As the coronavirus pandemic has proliferated and social distancing guidelines prevented large gatherings across the country — and the world — the live music industry crumbled with one fell swoop. One after another, major tours and festivals were rescheduled, canceled, or rescheduled and then canceled.
Andy Gensler, executive editor of concert industry trade Pollstar, and box office editor Brad Rogers were put in a tough spot. Pollstar has built its publication — nearly 40 years strong — on documenting the concert industry in the form of charts, data and news. But with zero box office receipts being reported, how do you monitor an industry that seems to be at a stand still? You get creative, which is precisely what Gensler and Rogers did in creating the Pollstar livestream chart.
Slowly, and then quickly and en masse, artists began livestreaming concerts from their homes or other spaces in place of their canceled shows and tours. Gensler credits Global Citizen and the World Health Organization’s “One World: Together At Home” for amplifying the idea.
“As we saw analog live performances start to fizzle, this became a new platform that grew like wildfire that we could quantify,” Gensler tells Variety.
Indeed, musicians from all tiers and genres hopped on the trend, and as quarantine dragged on into weeks and months, the livestream became a way for musicians to not only connect with their existing fans, but gain new ones. Gensler and Rogers observed that viewership for these events wasn’t going to slow down anytime soon, so they decided to document it.
Pollstar’s first livestream chart was published on May 18, documenting the week of May 11. Topping the chart at 1.6 million views was St. Jude Children’s Hospital’s Giving Tuesday event, which featured artists like Rio Roma, Sofi Tukker, Scotty McCreery, Shaed and Jekalynn Carr. Two weeks later, the total views for livestream events had reached historic heights. In its chart documenting the week of June 1 (see it here), David Guetta’s “United At Home” livestream racked up over 7.7 million views, and Dropkick Murphys and Bruce Springsteen came in at No. 2 with over 5.9 million views.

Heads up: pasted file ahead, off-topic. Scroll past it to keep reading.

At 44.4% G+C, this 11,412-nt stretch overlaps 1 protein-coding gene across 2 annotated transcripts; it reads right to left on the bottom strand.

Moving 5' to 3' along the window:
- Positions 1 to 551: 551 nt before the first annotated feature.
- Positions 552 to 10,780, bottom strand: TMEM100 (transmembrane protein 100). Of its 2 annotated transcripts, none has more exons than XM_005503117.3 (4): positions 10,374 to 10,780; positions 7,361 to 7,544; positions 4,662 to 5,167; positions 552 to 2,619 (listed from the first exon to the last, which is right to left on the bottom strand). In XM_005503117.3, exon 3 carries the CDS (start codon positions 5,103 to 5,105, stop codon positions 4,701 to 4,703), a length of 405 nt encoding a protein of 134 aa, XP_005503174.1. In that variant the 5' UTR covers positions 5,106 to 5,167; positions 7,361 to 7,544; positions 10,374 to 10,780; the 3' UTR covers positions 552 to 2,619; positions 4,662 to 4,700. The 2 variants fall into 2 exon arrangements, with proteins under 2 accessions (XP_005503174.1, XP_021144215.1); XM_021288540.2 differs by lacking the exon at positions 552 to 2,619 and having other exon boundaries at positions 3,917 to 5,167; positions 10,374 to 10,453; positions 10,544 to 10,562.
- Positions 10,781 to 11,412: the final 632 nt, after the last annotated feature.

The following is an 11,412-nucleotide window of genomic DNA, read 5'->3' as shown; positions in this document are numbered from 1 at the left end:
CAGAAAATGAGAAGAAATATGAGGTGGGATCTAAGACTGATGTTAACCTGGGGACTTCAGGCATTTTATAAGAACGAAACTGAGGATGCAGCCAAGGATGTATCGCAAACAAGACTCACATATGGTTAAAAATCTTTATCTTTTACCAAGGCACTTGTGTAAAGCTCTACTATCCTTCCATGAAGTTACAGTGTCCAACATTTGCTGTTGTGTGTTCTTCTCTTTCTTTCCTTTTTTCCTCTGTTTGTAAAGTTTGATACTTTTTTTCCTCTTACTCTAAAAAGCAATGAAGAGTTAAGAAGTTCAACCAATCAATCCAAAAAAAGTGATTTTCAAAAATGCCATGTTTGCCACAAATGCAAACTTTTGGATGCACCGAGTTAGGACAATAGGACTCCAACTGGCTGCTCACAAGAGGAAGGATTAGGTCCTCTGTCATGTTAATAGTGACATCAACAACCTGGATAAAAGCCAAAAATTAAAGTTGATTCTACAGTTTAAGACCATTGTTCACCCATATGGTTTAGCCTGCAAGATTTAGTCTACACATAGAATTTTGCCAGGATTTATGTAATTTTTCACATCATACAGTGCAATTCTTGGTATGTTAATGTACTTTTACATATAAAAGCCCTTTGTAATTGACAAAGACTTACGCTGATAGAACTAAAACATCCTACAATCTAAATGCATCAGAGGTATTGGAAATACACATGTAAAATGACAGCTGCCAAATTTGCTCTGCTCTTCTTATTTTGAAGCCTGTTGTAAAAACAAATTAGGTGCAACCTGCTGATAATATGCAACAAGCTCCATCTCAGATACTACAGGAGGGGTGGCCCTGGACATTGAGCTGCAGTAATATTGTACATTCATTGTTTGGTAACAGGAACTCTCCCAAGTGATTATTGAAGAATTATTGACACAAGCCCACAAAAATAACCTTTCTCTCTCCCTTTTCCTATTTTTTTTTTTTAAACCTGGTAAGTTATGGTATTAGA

Published each Monday, the chart lists the top 50 livestreams from the past week across multiple platforms including Facebook, Instagram and Fans.com. After waiting two days to ensure the numbers are as accurate as possible, Rogers calculates a total view count. Now in its third week, artists and their teams have started approaching Gensler and Rogers to self-report numbers in hopes of being included.
Gensler points to the accessibility of livestreams for their popularity and consistent numbers. “The bar of access is basically anyone with an internet connection,” he says. “While we’re never going to replace the experience of a live event, the fact that you can sit in your living room in Los Angeles and watch an event from across the universe speaks to the value of what this is.”
The livestream is also utilized across all genres. Acoustic sets aside, there is a surprising number of EDM artists on Pollstar’s chart — chief among them: Guetta. “The majority of it does seem to be country [music], but there is a lot of dance,” Rogers adds. “Andy Frasco, he’s all over it, he does dance parties daily. Sofi Tukker plays everyday. They’re maintaining a good audience.”
Hip-hop and R&B is doing well too, thanks to the Verzuz battles on Instagram Live highlighting two artist contemporaries and their catalogs. Says Gensler: “DJ battles are something you don’t see much of live, but this format lends itself to it.”
Pollstar hasn’t taken into account pay-per-view livestream concerts yet, which have become a larger phenomenon as the pandemic continues. Diving into that world is up next for the chart, as well as quantifying drive-in and social distancing concerts as they begin to happen more and more.
And when live music does fully come back, Rogers hypothesizes that livestreaming may become an avenue to increasing audience capacity beyond a venue’s social distancing restrictions.
“I think we’ll see a lot of hybrid shows, where for $20 you can go see the show in-person and for $10 you can watch it on a livestream,” Rogers says.
As for the future of livestream concerts themselves, Gensler and Rogers agree that they’re here to stay, even post-pandemic.
“Streaming in the way it is now will probably forever be a part inextricably of a live musician’s business model. They can use it to promote themselves or have an event when they have a new record out or preview a tour,” Gensler says. “It’s just so much more accessible now and more part of the mix than it ever was before COVID-19.”
To report upcoming livestream events to Pollstar, email firstname.lastname@example.org, and for past livestreams, view counts can be sent to email@example.com.